Friday, October 30, 2009

Weighing the Risks and Benefits - Will My Life Be Better?


"You have to weigh the risks and benefits."  That is what the doctor says.  It's your body, your decision, your responsibility.

But how do you weigh them?  There is that list of side effects.  They sound pretty scary, but the doctor assures you they are usually manageable.  Then there is the potential benefit of feeling better.  Well, that would be the gold ring, now wouldn't it?  Being able to get back to your family, your job, your life?

It's not a hard sell.  Reach out your hand and the pharmaceutical company will place in it that most precious of all commodities, hope.

Perverse little smarty pants that I am, after my hopes had been dashed six times, I started to read.  For four years I read journal articles about clinical studies.  The basic format begins with a measurement of depressive symptoms, usually the Hamilton Rating Scale for Depression, HAMD, depressed mood, suicidal ideation, sleeplessness, loss of appetite, etc.  You get points for severity.  Unlike your junior high math exam, the higher the score, the worse off you are.  In fact, if you ace this test, they will administer electric shocks to your brain (yes, I know, you will be unconscious at the time and won't feel a thing) until you forget how bad you feel and get a lower score.

So there are two groups, as alike as possible, Group A averages a HAMD score of 21.6, Group B's average is 22.1.  That's the mid range for moderately depressed, and the typical test subject score.  They don't include you in medical trials if you keep getting a high score, because now it's the medication that is being tested, and they want an audience that is easier to please.  Group A gets the medication being tried, Group B gets the placebo.  After 8 weeks, Group A's HAMD score is 8.2, Group B's score is 10.9, both in the mildly depressed range, but the difference is "statistically significant."  [That would depend on how big the sample is, and I am not doing the math.]  More people in Group A than Group B reached remission, a HAMD score of 6 or less.  A certain number dropped out because of side effects, so they don't count.  And there we have it.  The medication improves depressive symptoms by a statistically significant amount and is well tolerated, and you should get yours today.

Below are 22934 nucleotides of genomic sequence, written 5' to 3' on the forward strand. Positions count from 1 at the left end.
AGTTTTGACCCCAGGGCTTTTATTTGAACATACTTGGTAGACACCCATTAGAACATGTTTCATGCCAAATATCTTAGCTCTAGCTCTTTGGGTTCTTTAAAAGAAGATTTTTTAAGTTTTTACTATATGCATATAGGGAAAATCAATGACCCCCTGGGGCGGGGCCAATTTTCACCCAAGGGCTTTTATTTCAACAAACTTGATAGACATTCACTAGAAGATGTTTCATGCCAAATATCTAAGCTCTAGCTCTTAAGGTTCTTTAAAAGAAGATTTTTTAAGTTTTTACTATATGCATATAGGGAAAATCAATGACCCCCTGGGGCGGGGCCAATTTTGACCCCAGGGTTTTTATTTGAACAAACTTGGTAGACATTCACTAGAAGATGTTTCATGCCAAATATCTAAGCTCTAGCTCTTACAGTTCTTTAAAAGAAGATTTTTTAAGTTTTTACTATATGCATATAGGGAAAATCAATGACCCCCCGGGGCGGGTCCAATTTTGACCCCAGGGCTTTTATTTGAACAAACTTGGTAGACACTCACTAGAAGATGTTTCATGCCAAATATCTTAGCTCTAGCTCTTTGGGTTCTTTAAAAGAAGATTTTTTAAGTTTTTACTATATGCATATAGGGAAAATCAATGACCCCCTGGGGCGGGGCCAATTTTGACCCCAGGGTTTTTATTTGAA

But you know what?  That study with all its statistics did not answer your question.  Will you feel better?  Will you get your life back?  It told you what the odds are that your depressive symptoms would be reduced.  But that is not the same thing.  Not at all.

For example,the truck driver who is sad, not sleeping well, has no appetite, worries a lot and feels guilty is given Zoloft by his family practitioner.  Now he's eating better and is learning to put past sins behind him.  But he is too dizzy to drive, gets in fights with his friends and can no longer satisfy his wife, or even himself in bed.  So he decides to quit his meds.  The doctor is focused on his HAMD score and is very concerned, convinces him to try another med, then another.  But each time he gets the same side effects, and meanwhile has lost his job.

The truck driver has weighed the risks and benefits, asking is my life better? No, it isn't.  Let's hope his doctor knows that Cognitive Behavioral Therapy is often as effective as antidepressants for mild and moderately depressed people.  Ditto aerobic exercise, which could help his lose those extra pounds, improve how he feels about himself, and change the nature of what happens when they turn out the lights.